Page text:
Wednesday, February 24, 2010

Six global publishers win ruling in German court against Rapidshare; 148 works cited in lawsuit

A group of six major publishers won an injunction against Rapidshare, the Swiss-based file sharing service. The group that included McGraw-Hill, Elsevier Inc., and John Wiley & Sons, got a Hamburg, Germany court to issue the injunction which ordered Rapidshare to implement measures to prevent illegal file sharing of the 148 copyright-protected works cited in the lawsuit, which was filed on February 4, 2010.

"After spending years of my life writing and refining my book, it is truly demoralizing to see it up on an Internet share site free for download within days of publication. Companies like Rapidshare derive substantial profit by facilitating the theft of the work of others, adding no value to the creative process and providing no compensation to the creators," said Jonathan Harbour, an author and college professor whose book on gaming was among those cited, in a statement.

"This ruling is an important step forward. Not only does it affirm that file-sharing copyrighted content without permission is against the law, but it attaches a hefty financial punishment to the host, in this case Rapidshare, for noncompliance. Consider this a shot across the bow for others who attempt to profit from the theft of copyrighted works online," said Tom Allen, CEO of the Association of American Publishers.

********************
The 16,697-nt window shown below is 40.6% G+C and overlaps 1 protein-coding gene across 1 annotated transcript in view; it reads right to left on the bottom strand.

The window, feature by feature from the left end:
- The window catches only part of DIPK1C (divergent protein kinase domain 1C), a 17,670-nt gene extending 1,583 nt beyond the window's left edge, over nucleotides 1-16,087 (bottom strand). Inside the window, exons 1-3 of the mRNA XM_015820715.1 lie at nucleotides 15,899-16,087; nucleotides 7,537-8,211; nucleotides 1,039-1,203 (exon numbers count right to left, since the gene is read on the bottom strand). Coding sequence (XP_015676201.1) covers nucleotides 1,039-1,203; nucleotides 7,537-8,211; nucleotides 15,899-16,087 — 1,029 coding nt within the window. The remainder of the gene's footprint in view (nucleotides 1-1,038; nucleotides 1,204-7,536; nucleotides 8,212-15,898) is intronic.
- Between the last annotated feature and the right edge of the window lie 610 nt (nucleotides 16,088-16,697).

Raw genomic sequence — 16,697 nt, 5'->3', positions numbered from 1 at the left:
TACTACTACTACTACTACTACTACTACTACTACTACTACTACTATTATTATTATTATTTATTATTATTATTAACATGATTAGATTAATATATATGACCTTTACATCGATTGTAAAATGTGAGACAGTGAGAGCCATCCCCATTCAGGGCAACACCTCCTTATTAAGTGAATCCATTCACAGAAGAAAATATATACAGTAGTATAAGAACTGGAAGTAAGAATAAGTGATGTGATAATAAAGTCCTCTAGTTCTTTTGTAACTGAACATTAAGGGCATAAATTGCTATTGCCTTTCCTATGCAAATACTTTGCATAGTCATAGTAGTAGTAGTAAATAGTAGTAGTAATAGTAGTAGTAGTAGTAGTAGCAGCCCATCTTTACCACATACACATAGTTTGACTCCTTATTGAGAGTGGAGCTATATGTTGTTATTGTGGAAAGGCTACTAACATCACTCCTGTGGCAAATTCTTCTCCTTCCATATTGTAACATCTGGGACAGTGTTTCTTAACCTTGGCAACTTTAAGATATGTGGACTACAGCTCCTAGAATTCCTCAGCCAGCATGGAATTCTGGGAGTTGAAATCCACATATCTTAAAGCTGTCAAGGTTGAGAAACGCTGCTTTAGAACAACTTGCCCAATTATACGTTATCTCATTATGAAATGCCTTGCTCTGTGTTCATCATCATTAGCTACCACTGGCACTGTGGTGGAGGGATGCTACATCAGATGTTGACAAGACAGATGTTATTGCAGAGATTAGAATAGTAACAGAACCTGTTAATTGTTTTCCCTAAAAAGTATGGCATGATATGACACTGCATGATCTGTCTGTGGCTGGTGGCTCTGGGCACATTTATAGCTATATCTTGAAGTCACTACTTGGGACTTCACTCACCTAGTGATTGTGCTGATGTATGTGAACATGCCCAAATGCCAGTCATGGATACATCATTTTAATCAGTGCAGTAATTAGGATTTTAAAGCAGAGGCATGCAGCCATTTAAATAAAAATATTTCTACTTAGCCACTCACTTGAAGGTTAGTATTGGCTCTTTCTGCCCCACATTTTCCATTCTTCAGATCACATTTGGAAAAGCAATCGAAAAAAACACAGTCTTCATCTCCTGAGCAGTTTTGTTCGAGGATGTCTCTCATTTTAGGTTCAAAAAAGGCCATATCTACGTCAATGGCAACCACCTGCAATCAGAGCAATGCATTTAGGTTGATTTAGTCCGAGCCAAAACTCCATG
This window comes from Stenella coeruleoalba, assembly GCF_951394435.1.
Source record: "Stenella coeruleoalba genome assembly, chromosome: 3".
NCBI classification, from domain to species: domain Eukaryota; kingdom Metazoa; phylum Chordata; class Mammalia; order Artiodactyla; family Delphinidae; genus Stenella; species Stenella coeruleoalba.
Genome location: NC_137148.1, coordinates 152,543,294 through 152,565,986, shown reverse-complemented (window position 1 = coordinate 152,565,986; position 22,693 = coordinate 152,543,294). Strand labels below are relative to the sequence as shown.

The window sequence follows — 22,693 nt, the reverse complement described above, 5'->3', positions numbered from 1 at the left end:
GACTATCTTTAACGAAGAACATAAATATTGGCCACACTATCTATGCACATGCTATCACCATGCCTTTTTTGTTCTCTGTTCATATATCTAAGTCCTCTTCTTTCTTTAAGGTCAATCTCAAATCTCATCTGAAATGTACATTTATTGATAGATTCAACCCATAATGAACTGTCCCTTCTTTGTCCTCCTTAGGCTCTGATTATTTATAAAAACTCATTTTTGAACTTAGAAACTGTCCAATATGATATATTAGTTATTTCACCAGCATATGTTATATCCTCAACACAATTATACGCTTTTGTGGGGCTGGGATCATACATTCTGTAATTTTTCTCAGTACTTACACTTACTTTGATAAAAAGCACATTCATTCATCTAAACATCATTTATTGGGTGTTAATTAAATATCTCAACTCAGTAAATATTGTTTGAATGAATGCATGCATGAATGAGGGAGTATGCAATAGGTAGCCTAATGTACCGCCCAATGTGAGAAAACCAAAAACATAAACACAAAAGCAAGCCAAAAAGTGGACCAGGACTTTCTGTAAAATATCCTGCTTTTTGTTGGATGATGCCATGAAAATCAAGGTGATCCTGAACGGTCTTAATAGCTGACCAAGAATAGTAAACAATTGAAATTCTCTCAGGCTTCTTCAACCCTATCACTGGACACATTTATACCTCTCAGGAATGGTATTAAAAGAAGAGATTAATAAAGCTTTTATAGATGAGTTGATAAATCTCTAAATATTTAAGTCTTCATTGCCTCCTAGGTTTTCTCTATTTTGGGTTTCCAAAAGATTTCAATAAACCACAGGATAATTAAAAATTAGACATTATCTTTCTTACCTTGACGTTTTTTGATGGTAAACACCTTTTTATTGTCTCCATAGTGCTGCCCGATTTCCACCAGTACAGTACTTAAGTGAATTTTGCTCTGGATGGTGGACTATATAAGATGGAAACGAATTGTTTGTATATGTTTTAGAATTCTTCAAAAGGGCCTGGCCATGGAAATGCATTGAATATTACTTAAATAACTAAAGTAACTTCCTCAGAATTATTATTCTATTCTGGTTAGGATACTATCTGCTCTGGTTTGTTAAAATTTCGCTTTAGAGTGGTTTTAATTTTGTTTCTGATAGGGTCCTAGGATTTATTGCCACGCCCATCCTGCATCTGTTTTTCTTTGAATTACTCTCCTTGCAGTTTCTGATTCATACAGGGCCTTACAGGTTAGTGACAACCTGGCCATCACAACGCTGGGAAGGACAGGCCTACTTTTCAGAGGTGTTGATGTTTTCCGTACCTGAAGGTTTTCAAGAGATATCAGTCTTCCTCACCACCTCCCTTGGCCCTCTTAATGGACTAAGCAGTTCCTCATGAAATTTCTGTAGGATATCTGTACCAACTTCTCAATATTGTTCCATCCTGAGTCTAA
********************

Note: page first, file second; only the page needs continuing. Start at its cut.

The lawsuit was filed by GEMA, a German copyright group. The suit was filed on February 4th, and the judgement orders Rapidshare to make sure book titles named in the lawsuit are no longer available for sharing on their system.

Last summer another judgement was issued by a regional court in Hamburg to ban some 5,000 music tracks from being shared. Again, that lawsuit was filed by GEMA. At the time Bobby Chang, Rapidshare's COO, said: “We do not consider the court’s decision to be a breakthrough. As other proceedings in similar disputes with GEMA have shown, there is considerable disparity amongst the individual courts in some cases.”

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